Now your databases have different GUIDs, and consequently different client cache files!! Infolog messages are fun, but who knows what your code is doing with the wrong cache?!

8 comments:

  1. Thanks to http://blogs.msdn.com/b/emeadaxsupport/archive/2010/01/25/identical-ax-2009-auc-file-created-for-multiple-ax-installations.aspx for explaining this to me a few years back when I diagnosed this issue in details.

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  2. A very clean and good example! Well done...

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  3. Great post, very clear! I forgot this table when I'm restoring DAX 2012 settings environment by SQL scripts.

    Thank a lot!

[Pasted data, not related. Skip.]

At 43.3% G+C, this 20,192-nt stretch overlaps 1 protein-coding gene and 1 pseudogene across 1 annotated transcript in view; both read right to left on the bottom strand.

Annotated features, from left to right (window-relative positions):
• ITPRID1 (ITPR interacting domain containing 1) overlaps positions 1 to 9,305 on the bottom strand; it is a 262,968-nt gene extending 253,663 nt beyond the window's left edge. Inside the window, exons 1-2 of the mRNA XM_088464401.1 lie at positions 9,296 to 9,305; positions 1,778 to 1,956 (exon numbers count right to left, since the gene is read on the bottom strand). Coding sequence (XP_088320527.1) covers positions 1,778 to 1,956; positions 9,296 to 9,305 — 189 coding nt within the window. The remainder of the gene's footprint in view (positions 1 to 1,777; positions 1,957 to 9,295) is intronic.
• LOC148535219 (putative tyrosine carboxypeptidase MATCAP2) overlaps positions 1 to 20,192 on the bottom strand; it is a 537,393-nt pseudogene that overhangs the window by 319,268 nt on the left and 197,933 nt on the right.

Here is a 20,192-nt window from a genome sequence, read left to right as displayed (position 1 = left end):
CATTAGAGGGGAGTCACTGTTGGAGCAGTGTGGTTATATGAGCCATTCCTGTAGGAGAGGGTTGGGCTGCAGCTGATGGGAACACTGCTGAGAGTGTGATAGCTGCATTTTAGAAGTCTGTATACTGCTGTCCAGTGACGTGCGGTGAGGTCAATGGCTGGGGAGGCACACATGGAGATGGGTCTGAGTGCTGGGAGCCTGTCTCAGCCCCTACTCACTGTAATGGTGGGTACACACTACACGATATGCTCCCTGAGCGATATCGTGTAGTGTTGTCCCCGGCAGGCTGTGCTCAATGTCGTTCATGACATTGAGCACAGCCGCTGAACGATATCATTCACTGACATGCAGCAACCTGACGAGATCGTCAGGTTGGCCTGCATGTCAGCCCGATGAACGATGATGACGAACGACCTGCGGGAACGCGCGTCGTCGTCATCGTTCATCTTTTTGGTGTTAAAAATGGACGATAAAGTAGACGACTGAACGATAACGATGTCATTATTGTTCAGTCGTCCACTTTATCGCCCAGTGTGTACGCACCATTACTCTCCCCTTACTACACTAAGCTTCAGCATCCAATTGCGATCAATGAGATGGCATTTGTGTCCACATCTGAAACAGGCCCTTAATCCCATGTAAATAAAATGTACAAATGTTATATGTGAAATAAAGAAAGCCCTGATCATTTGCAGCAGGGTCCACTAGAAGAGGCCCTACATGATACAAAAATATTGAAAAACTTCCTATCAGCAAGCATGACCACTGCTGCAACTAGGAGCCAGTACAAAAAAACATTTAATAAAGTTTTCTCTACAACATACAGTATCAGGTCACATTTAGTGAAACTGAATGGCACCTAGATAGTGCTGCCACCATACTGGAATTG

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  4. Hi, great I have another solution for cache problems, here http://www.dynamicsaxlatino.com/como-limpiar-cache-de-dynamics-ax/

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  5. Just bumped into a problem with the caching of the objects, and this was very informative. Thanks.
    PS: these things never get older (although the post was 2+ year old)

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  6. I am having two Ax users U1 and U2. U1 can connect to Ax very well but When i connect U2 client doesn't connect and give error "The server is unavailable, check your network configuration and network connection and try again". I checked the usr profile is not creating any .AUC file for U2. However for U1 the AUC file is getting created correctly. Is this the reason of issue? If so, how can i fix this?

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    Replies
    1. Unfortunately, it's the other way around. It needs to connect to create a cache file. So you're not going to see an auc file until it was able to connect. You need to fix your configuration probably (which is an axc file unless you have it in the registry settings).